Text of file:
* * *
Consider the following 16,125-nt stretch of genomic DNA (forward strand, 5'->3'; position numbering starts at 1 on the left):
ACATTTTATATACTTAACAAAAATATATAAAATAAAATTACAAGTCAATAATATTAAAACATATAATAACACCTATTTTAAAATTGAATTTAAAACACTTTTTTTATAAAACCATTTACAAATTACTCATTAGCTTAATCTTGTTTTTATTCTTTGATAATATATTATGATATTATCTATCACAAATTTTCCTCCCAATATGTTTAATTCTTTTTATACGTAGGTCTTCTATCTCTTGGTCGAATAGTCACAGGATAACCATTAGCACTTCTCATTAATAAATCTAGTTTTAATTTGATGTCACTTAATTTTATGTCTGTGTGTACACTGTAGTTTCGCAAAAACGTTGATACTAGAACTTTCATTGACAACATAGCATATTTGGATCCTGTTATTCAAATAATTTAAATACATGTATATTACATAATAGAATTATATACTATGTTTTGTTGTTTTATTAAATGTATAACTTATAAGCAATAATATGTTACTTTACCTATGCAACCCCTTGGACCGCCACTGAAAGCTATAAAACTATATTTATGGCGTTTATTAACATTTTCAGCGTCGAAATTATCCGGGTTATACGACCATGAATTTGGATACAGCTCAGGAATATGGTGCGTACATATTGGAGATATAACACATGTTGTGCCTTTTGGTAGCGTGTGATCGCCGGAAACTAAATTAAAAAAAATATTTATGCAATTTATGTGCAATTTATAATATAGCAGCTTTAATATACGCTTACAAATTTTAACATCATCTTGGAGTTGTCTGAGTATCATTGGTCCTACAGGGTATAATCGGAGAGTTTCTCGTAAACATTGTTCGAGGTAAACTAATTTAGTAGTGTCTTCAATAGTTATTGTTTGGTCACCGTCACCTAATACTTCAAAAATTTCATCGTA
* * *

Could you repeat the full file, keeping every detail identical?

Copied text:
Consider the following 16,125-nt stretch of genomic DNA (forward strand, 5'->3'; position numbering starts at 1 on the left):
ACATTTTATATACTTAACAAAAATATATAAAATAAAATTACAAGTCAATAATATTAAAACATATAATAACACCTATTTTAAAATTGAATTTAAAACACTTTTTTTATAAAACCATTTACAAATTACTCATTAGCTTAATCTTGTTTTTATTCTTTGATAATATATTATGATATTATCTATCACAAATTTTCCTCCCAATATGTTTAATTCTTTTTATACGTAGGTCTTCTATCTCTTGGTCGAATAGTCACAGGATAACCATTAGCACTTCTCATTAATAAATCTAGTTTTAATTTGATGTCACTTAATTTTATGTCTGTGTGTACACTGTAGTTTCGCAAAAACGTTGATACTAGAACTTTCATTGACAACATAGCATATTTGGATCCTGTTATTCAAATAATTTAAATACATGTATATTACATAATAGAATTATATACTATGTTTTGTTGTTTTATTAAATGTATAACTTATAAGCAATAATATGTTACTTTACCTATGCAACCCCTTGGACCGCCACTGAAAGCTATAAAACTATATTTATGGCGTTTATTAACATTTTCAGCGTCGAAATTATCCGGGTTATACGACCATGAATTTGGATACAGCTCAGGAATATGGTGCGTACATATTGGAGATATAACACATGTTGTGCCTTTTGGTAGCGTGTGATCGCCGGAAACTAAATTAAAAAAAATATTTATGCAATTTATGTGCAATTTATAATATAGCAGCTTTAATATACGCTTACAAATTTTAACATCATCTTGGAGTTGTCTGAGTATCATTGGTCCTACAGGGTATAATCGGAGAGTTTCTCGTAAACATTGTTCGAGGTAAACTAATTTAGTAGTGTCTTCAATAGTTATTGTTTGGTCACCGTCACCTAATACTTCAAAAATTTCATCGTA